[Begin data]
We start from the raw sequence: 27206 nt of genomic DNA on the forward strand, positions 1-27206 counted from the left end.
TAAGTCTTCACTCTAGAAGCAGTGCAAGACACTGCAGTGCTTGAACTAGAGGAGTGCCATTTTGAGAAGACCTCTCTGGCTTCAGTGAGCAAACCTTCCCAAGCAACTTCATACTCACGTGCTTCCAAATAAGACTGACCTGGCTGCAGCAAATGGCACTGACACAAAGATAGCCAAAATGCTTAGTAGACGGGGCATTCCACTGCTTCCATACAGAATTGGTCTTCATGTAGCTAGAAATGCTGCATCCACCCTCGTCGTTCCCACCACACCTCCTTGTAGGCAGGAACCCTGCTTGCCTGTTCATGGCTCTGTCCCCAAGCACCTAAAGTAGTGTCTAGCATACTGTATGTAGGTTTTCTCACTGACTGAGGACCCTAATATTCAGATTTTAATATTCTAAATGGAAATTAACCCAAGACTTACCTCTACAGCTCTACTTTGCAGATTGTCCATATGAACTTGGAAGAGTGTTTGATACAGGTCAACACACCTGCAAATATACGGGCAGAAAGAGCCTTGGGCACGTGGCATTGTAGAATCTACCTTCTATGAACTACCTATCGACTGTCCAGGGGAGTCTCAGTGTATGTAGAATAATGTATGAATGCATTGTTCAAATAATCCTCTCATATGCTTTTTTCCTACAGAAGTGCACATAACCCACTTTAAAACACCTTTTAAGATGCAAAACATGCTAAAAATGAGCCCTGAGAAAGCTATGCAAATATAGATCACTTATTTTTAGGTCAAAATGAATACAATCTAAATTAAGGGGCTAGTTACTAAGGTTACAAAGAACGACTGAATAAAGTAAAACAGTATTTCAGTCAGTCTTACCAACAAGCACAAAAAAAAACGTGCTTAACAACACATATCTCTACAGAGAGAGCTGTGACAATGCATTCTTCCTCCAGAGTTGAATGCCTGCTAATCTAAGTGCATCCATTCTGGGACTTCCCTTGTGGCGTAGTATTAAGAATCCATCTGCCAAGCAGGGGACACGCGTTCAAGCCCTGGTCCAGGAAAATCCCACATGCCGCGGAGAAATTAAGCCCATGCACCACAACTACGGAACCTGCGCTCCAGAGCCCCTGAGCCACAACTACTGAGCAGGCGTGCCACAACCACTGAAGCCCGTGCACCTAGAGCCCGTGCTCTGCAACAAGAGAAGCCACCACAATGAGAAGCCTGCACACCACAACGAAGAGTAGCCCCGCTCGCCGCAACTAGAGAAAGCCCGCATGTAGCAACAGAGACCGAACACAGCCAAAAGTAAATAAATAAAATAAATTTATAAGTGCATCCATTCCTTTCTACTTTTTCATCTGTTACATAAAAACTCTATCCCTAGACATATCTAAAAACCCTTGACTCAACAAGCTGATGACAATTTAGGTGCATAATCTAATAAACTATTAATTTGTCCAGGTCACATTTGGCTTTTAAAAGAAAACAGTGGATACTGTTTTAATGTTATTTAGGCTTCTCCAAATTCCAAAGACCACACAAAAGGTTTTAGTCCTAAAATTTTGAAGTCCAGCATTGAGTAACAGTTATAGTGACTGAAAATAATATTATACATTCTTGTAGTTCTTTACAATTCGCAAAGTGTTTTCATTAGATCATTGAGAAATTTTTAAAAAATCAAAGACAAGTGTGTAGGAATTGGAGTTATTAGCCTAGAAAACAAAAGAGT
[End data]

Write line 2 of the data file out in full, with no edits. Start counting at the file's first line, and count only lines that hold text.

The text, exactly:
TAAGTCTTCACTCTAGAAGCAGTGCAAGACACTGCAGTGCTTGAACTAGAGGAGTGCCATTTTGAGAAGACCTCTCTGGCTTCAGTGAGCAAACCTTCCCAAGCAACTTCATACTCACGTGCTTCCAAATAAGACTGACCTGGCTGCAGCAAATGGCACTGACACAAAGATAGCCAAAATGCTTAGTAGACGGGGCATTCCACTGCTTCCATACAGAATTGGTCTTCATGTAGCTAGAAATGCTGCATCCACCCTCGTCGTTCCCACCACACCTCCTTGTAGGCAGGAACCCTGCTTGCCTGTTCATGGCTCTGTCCCCAAGCACCTAAAGTAGTGTCTAGCATACTGTATGTAGGTTTTCTCACTGACTGAGGACCCTAATATTCAGATTTTAATATTCTAAATGGAAATTAACCCAAGACTTACCTCTACAGCTCTACTTTGCAGATTGTCCATATGAACTTGGAAGAGTGTTTGATACAGGTCAACACACCTGCAAATATACGGGCAGAAAGAGCCTTGGGCACGTGGCATTGTAGAATCTACCTTCTATGAACTACCTATCGACTGTCCAGGGGAGTCTCAGTGTATGTAGAATAATGTATGAATGCATTGTTCAAATAATCCTCTCATATGCTTTTTTCCTACAGAAGTGCACATAACCCACTTTAAAACACCTTTTAAGATGCAAAACATGCTAAAAATGAGCCCTGAGAAAGCTATGCAAATATAGATCACTTATTTTTAGGTCAAAATGAATACAATCTAAATTAAGGGGCTAGTTACTAAGGTTACAAAGAACGACTGAATAAAGTAAAACAGTATTTCAGTCAGTCTTACCAACAAGCACAAAAAAAAACGTGCTTAACAACACATATCTCTACAGAGAGAGCTGTGACAATGCATTCTTCCTCCAGAGTTGAATGCCTGCTAATCTAAGTGCATCCATTCTGGGACTTCCCTTGTGGCGTAGTATTAAGAATCCATCTGCCAAGCAGGGGACACGCGTTCAAGCCCTGGTCCAGGAAAATCCCACATGCCGCGGAGAAATTAAGCCCATGCACCACAACTACGGAACCTGCGCTCCAGAGCCCCTGAGCCACAACTACTGAGCAGGCGTGCCACAACCACTGAAGCCCGTGCACCTAGAGCCCGTGCTCTGCAACAAGAGAAGCCACCACAATGAGAAGCCTGCACACCACAACGAAGAGTAGCCCCGCTCGCCGCAACTAGAGAAAGCCCGCATGTAGCAACAGAGACCGAACACAGCCAAAAGTAAATAAATAAAATAAATTTATAAGTGCATCCATTCCTTTCTACTTTTTCATCTGTTACATAAAAACTCTATCCCTAGACATATCTAAAAACCCTTGACTCAACAAGCTGATGACAATTTAGGTGCATAATCTAATAAACTATTAATTTGTCCAGGTCACATTTGGCTTTTAAAAGAAAACAGTGGATACTGTTTTAATGTTATTTAGGCTTCTCCAAATTCCAAAGACCACACAAAAGGTTTTAGTCCTAAAATTTTGAAGTCCAGCATTGAGTAACAGTTATAGTGACTGAAAATAATATTATACATTCTTGTAGTTCTTTACAATTCGCAAAGTGTTTTCATTAGATCATTGAGAAATTTTTAAAAAATCAAAGACAAGTGTGTAGGAATTGGAGTTATTAGCCTAGAAAACAAAAGAGT